But I didn’t cry. I knew that at long last, her suffering was over.

My Granny Tucker had loved to read, and that love was passed to Mama, then to me. I believe whatever small talent I have as a writer originated with those two wonderful women. That is why I use the Tucker name (It is the “T” in KT.) as part of my penname: to honor them with my words, the only way I know how.

An old Conway Twitty song titled “That’s My Job” just about sums it up. We go through our younger lives depending on our parents and grandparents to be there when we need them. But there comes a point when we step up to the plate, so to speak, and be the ones “doing the job.” The final stanza of Conway’s song brings this point home.

If you care to listen to it, I’ve added a YouTube link to it below. And if you don’t at least tear up listening to it, you’ve got a pretty hard heart.

©2021 KT Workman

That’s My Job

Photo by Suzy Hazelwood from Pexels

Seasons

When did I step into winter—
That I’d like to know.
The last I remember,
I was walking in the woods,
Autumn leaves, brown, red, and gold
Cushioning my way.
Azure skies above,
A brisk chill to the air,
Alive and invigorated.
Strolling fall’s path,
I recalled days gone by,
Fondly, a smile on my face.
Though I had suffered some loss
Of loved ones and missed opportunities,
The days yet stretched ahead,
Full of promise,
Things to do, races to run.

Like the nature of all springs,
Mine had been turbulent,
Full of self-inflicted storms
Interspersed with calm tides and winds.
But as spring had waned
And I became an adult—mostly—of mind,
Not just a hormone-driven body,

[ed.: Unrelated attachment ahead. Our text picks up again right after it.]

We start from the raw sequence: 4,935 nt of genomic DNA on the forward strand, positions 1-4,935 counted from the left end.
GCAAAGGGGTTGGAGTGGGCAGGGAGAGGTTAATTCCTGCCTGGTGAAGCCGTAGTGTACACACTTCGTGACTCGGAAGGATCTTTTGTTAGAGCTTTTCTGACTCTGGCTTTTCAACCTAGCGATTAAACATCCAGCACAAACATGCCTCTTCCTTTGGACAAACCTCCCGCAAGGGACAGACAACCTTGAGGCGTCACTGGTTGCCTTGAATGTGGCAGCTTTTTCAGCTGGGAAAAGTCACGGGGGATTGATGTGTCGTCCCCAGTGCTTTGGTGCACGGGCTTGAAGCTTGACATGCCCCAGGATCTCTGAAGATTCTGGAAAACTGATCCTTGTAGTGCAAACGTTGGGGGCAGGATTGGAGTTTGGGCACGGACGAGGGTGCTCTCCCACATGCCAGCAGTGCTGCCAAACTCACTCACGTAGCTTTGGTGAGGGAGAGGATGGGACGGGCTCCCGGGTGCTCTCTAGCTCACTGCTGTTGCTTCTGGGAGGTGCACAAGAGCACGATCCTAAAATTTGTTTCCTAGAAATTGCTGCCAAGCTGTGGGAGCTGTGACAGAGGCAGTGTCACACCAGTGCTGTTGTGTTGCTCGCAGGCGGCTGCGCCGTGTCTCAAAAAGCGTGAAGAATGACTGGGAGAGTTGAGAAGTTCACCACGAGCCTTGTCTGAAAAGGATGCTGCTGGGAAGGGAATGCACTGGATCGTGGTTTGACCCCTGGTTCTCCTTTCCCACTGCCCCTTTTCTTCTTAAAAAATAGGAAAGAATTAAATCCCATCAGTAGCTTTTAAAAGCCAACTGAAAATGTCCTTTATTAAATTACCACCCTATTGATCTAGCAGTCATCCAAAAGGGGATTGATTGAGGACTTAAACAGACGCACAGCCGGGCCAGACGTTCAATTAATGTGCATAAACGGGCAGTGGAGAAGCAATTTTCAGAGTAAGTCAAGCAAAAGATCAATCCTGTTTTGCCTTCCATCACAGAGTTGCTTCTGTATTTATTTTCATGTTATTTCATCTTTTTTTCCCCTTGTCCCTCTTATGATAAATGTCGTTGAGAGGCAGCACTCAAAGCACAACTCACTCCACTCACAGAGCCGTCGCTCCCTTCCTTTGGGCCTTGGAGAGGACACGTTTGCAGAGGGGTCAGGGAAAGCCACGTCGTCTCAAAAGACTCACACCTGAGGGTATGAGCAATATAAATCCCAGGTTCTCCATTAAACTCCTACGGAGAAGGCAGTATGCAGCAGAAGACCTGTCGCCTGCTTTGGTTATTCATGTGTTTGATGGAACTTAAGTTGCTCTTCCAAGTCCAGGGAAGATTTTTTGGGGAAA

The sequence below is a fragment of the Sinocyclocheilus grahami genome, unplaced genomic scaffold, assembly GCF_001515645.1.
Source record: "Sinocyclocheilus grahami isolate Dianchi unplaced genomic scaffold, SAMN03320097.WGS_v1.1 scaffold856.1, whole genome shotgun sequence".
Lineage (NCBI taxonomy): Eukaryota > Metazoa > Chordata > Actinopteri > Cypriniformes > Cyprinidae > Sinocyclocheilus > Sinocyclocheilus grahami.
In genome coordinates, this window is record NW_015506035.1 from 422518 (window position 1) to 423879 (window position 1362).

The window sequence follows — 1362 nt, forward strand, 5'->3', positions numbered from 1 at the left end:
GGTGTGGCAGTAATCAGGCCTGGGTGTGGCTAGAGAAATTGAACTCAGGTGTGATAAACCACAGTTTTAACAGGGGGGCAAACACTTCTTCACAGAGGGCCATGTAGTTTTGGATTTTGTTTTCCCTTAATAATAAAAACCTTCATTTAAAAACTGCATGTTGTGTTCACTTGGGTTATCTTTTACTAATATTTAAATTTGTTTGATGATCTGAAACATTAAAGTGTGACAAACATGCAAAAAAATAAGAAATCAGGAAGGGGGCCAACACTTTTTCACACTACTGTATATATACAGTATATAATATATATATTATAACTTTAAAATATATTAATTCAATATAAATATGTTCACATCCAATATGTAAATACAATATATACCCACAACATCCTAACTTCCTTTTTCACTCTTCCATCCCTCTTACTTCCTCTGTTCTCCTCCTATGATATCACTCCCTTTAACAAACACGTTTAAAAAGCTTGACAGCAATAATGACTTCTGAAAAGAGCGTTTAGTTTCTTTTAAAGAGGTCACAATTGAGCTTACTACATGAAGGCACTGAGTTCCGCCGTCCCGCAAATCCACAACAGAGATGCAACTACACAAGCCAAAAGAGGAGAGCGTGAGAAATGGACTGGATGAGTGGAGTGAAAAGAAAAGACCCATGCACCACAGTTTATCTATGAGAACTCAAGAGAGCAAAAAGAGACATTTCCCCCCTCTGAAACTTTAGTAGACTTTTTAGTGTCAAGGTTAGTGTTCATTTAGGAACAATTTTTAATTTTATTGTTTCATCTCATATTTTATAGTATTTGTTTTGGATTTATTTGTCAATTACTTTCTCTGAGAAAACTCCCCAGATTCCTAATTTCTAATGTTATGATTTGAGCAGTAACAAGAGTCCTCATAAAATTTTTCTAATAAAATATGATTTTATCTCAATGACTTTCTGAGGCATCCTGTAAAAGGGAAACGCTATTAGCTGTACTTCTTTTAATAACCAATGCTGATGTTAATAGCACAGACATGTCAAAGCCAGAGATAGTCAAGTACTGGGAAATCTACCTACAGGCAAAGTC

The storms grew farther and farther apart,
Until, somehow, without realization,
I strode tall and strong into summer.
Ah, how those days did shine
With family, friends, rewarding work.
Playtime at the beach every year,
Just the ladies and I splashing, laughing,
Drinking margaritas, singing, more laughing,
While lounging on the deck
Watching moonlight dance on the waves.

Autumn sneaked in there somewhere,
Easing through the door so gently
I barely noticed its entrance.
Thought my body wasn’t quite as strong,
It yet served me well.
And life went on—
Work and play uninterrupted.

When the leaves began to fall,
At last, I slowed down,
Smelled the proverbial flowers,
Worked less and played more.
I basked in my new-found freedom,
Did what I wanted when I wanted
With few exceptions.
I brushed off aches and pains,
Explained away the ladies’ and my abandonment
Of sand and sea and margaritas—
For we weren’t getting old.

Then, just like autumn,
Winter arrived unannounced,
Slipped through the back door
With barely a chill—
The old goat parked his frigid ass
In the center of my life
And refused to budge.
I called him names, cursed him, denied him,
But he did not go away,
Just became more entrenched,
Chilled my blood, brittled my bones,
Dried my skin, thinned my hair,
Invited gravity to sit at his side.
Winter waged his war
Without a shot being fired
And captured my youth.
Did he drink it?
Did he eat it?
Where the hell did it go?

Though I had fought him tooth and nail,
At long last, I humbly dropped all store-bought defenses
That no longer camouflaged what I had become.
Yes, I collapsed into winter’s embrace,
Those cold, bitter, lonely arms
And now—
Now—
That old goat sits at my side,
Sucking me dry.
I shrink and I stoop, forget things.
No smile now, I remember times past,
Of rivers that have run dry,
And seasons that have gone by.
Gone by—
Gone by—
In the blink of time’s eye.

©2021 KT Workman

(Note: Free verse is an open form or poetry. It doesn’t use consistent meter patterns, rhyme, or any musical pattern. It tends to follow the rhythm of natural speech.)

Image by Simon Berger from Pixabay

Senryu 1

The days march along,
Flying faster as they pass,
Till I breathe my last.

When my life’s time ends,
Will my soul find contentment,
Or haunt night’s sloe gloom?

Eternal unrest—
Is that what my death will bring?
Or an aught of peace?

©2021 KT Workman

Note: Japanese Senryu—3 lines, 17 syllables. 1st line, 5 syllables; 2nd line,7 syllables; 3rd line 5 syllables. Subject matter usually the human condition.

Image by jplenio from Pixabay

Should Of, Could Of

in a wan wistful voice
swaddled in tarnished regret
the roads not taken
calls out to her
across the years and miles
of seasons past
from a long-ago time
when she was free
young and innocent
not yet compromised
by original sin